Read the latest blog from current LGcomms Future Leader Ellie Caddick, Communication & Engagement Manager at Greater Manchester Combined Authority
Being a ‘resilient person’ has always felt like a badge of honour.
To me resilience is what kicks in when the chips are down – being able to tough it out when times are hard.
That was until I attended a resilience session with Dr Hayley Lewis. The session, as part of the Future Leaders course, has stripped away a lot of what I thought resilience was.
I had learnt within five minutes of the session starting that resilient isn’t something you are or you aren’t. It’s something you practise.
Being resilient should ultimately be a positive experience, even if you’re being resilient in response to difficult times. It’s not simply about getting yourself through it but learning from it.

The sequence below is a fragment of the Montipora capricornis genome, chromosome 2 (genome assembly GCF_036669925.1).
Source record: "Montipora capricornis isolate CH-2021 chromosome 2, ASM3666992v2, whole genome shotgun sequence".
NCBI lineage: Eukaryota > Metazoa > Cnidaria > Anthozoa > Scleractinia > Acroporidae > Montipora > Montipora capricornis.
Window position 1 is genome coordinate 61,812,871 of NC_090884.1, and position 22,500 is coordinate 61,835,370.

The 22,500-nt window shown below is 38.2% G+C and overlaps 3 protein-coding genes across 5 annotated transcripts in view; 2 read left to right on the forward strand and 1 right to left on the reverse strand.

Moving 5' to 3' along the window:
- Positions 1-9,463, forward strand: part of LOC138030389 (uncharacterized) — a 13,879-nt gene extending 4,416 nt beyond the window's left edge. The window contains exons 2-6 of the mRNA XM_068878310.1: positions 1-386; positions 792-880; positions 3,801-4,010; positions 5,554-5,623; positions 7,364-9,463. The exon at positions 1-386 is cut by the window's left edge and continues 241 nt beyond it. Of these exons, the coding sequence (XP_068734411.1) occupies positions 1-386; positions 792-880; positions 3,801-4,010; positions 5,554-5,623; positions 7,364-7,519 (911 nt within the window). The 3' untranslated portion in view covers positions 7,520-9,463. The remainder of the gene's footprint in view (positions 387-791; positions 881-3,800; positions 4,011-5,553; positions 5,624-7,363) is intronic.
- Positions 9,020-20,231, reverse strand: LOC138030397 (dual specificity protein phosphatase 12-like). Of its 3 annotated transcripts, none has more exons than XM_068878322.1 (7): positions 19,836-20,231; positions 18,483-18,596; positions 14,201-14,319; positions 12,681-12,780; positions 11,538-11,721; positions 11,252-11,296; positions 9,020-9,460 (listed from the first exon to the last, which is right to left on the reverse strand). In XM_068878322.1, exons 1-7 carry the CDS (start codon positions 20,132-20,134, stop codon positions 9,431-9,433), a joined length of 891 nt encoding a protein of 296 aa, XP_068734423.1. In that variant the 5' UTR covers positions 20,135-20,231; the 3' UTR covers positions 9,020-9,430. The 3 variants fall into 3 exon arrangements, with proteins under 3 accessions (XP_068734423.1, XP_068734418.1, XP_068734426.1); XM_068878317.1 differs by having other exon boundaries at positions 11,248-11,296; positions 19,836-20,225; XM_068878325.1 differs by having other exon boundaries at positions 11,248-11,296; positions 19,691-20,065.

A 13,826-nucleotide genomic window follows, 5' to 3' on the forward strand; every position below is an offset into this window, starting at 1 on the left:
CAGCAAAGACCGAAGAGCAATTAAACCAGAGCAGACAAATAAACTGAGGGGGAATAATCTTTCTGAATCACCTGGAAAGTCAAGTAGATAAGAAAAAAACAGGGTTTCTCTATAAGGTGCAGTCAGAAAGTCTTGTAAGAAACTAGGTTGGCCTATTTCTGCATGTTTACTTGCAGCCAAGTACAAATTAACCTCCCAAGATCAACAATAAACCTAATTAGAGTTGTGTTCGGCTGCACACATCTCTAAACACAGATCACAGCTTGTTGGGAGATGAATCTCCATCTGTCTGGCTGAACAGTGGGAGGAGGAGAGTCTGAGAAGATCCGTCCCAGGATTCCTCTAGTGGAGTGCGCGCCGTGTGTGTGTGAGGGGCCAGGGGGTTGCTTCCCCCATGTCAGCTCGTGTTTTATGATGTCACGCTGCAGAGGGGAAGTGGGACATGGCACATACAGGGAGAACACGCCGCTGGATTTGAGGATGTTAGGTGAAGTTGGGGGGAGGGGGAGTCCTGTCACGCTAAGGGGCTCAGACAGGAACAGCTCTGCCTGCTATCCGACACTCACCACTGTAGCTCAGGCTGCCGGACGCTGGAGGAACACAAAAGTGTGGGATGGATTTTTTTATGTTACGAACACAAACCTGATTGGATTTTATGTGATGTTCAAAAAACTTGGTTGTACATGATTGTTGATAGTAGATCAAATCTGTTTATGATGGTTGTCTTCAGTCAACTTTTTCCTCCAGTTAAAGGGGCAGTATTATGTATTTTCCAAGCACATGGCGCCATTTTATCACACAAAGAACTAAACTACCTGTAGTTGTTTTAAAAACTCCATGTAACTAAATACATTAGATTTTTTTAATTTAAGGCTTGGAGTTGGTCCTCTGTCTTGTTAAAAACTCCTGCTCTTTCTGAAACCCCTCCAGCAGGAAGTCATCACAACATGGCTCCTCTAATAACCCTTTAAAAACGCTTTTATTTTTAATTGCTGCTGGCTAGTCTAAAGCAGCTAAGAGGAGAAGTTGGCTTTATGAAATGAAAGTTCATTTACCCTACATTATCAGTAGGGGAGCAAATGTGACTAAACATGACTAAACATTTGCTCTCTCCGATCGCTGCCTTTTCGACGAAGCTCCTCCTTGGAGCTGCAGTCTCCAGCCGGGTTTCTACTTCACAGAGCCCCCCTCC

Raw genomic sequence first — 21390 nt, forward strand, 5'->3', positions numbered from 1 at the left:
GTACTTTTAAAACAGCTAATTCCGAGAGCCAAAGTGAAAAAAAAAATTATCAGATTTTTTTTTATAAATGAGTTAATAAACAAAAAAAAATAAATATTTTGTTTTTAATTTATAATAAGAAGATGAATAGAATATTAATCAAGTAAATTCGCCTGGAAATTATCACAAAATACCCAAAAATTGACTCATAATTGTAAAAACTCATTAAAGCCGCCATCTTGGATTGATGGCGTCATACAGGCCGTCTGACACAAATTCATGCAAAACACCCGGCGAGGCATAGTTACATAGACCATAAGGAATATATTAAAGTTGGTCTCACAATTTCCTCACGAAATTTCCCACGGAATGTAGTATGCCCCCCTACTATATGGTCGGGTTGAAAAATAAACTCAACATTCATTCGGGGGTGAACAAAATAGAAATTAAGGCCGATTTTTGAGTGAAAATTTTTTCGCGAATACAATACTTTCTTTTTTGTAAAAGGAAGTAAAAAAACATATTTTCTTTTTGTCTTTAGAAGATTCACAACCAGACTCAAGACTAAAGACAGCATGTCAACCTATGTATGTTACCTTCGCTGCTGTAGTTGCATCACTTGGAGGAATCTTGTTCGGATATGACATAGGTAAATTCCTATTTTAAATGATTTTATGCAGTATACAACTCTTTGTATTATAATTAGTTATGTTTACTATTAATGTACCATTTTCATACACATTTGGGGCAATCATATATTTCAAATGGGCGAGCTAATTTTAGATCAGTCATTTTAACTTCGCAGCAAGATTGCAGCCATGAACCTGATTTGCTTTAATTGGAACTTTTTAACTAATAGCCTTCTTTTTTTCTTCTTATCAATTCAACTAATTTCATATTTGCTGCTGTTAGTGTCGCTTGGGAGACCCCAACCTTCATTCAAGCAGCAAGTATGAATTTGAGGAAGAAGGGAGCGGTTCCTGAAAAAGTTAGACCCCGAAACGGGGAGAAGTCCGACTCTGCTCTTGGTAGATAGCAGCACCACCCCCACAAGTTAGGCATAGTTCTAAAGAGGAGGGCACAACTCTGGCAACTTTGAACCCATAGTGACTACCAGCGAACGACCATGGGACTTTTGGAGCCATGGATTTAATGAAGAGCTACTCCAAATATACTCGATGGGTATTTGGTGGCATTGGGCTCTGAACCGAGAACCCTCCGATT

People often say in the workplace you’re only a number, as if that’s a reason to look after yourself because no one else will.
I’m lucky to be part of a really nice team with a great workplace culture with supportive management but not everyone has that experience where they work.
Resilience shouldn’t be the first aid kit you have to reach for to respond to bad management or having your wellbeing at work ignored.
Being treated like a human at work, who has stresses and strains inside and outside of work is hugely beneficial to you and your work.
A lot of Dr Lewis’ session was about the positive things you should be focussing on for yourself and the benefits of this. A decent night’s kip, blocking out downtime in your work day and stepping away from the news can all help your resilience. I turned off BBC Breaking News alerts last year and I’ve never looked back.
Dr Lewis has really turned my attention to reframing what I think about resilience and treating it as a process, turning stresses or bad patches into learning and development.
I’ll no longer talk about resilience as something I have to do when there’s a lot on my plate, I’ll treat it as something I choose to practise.